Generally, the telomeres in cells are sufficiently long that they can divide many times without a problem. Moreover, when fighting infections, T-cells can turn on an enzyme called telomerase, which can prevent the telomeres from shortening.
"The problem is that when we're dealing with a virus that can't be totally eliminated from the body, such as HIV, the T-cells fighting that virus can't keep their telomerase turned on forever," Effros said. "They turn off, and telomeres get shorter and they enter this stage of replicative senescence."
Previous studies have shown that injecting the telomerase gene into T-cells can keep the telomeres from shortening, enabling them to maintain their HIV-fighting function for much longer. This gene-therapy approach, however, is not a practical way to treat the millions of people living with HIV.
For the present study, rather than utilizing gene therapy, the researchers used a chemical called TAT2, which was originally identified from plants used in traditional Chinese therapy and which enhances telomerase activity in other cell types.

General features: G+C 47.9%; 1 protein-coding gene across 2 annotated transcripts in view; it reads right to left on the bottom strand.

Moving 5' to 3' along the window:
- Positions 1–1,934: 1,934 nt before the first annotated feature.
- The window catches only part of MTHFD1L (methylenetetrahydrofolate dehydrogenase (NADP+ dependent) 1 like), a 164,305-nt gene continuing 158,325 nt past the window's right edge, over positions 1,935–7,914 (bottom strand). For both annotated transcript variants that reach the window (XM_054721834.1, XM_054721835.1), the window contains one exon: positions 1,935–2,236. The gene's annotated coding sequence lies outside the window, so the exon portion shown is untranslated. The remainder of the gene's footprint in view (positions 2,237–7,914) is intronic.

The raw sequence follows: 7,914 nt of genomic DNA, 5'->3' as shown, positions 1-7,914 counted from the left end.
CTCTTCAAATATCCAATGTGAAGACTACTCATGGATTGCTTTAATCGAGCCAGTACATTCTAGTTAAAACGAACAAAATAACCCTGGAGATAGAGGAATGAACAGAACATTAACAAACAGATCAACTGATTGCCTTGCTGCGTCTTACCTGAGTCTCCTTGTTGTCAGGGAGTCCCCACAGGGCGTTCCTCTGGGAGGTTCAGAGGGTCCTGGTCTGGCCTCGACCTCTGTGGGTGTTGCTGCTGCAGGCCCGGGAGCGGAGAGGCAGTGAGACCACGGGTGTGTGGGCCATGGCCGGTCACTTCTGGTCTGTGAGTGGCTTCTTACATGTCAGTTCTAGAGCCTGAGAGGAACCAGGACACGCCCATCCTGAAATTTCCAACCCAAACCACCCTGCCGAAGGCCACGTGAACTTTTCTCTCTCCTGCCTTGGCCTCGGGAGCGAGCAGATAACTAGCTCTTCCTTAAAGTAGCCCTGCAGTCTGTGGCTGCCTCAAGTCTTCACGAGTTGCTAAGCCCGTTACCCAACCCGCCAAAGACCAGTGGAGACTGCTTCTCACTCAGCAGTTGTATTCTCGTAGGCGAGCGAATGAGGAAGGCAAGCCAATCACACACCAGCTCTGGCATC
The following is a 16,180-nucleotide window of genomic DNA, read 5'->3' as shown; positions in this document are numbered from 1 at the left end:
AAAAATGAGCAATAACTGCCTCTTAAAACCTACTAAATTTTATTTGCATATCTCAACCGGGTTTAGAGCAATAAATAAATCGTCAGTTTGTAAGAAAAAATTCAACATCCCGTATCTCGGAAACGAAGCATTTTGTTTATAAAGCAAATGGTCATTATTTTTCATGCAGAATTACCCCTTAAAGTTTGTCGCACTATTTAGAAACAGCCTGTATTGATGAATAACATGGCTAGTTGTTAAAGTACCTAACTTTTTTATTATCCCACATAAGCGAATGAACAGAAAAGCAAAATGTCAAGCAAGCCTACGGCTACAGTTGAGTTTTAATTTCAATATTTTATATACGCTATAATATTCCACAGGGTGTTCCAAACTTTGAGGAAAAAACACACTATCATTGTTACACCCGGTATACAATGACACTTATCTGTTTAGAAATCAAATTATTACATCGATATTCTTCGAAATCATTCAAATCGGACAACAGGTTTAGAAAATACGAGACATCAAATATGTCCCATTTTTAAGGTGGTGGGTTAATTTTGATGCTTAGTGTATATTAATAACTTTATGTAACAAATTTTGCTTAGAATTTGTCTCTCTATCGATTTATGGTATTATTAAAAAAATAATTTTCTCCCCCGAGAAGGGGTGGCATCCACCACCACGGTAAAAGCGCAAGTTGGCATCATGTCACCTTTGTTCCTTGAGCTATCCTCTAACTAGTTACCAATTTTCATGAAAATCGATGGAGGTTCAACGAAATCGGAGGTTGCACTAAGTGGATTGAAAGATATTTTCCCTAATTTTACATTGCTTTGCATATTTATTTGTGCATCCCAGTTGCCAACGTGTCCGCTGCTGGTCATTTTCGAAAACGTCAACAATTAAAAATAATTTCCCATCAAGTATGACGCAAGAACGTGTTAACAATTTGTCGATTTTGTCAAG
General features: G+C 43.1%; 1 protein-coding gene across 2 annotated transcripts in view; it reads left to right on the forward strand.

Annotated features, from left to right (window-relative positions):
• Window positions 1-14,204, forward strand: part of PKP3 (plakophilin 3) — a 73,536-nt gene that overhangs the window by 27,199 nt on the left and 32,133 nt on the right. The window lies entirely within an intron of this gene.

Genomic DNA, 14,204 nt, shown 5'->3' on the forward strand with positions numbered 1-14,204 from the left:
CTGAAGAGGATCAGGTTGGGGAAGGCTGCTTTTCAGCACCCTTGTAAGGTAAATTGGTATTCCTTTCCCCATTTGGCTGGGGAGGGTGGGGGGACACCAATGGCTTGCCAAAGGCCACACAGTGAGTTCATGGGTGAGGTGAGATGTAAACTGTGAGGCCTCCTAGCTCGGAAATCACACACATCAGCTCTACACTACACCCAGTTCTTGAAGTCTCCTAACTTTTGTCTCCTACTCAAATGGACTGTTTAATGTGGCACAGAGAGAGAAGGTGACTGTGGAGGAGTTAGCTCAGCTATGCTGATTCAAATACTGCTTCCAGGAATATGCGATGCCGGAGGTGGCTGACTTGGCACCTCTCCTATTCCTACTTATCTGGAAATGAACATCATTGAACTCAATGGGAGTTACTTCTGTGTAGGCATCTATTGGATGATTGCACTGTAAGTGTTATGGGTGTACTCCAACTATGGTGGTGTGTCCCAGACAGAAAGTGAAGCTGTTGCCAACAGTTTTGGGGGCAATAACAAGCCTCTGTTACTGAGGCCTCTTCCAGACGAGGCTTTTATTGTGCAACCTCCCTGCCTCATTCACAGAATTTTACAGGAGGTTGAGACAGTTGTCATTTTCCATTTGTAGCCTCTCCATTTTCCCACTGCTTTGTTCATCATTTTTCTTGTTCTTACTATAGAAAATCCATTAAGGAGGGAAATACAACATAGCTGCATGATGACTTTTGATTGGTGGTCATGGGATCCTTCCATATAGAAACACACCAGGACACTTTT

They tested TAT2 in several ways. First, they exposed the CD8 T-cells from HIV-infected persons to TAT2 to see if the chemical not only slowed the shortening of the telomeres but improved the cells' production of soluble factors called chemokines and cytokines, which had been previously shown to inhibit HIV replication. It did.
They then took blood samples from HIV-infected individuals and separated out the CD8 T-cells and the CD4 T-cells those infected with HIV. They treated the CD8 T-cells with TAT2 and combined them with the CD4 T-cells in the dish-and found that the treated CD8 cells inhibited production of HIV by the CD4 cells.
"The ability to enhance telomeras
|Contact: Enrique Rivero|
University of California - Los Angeles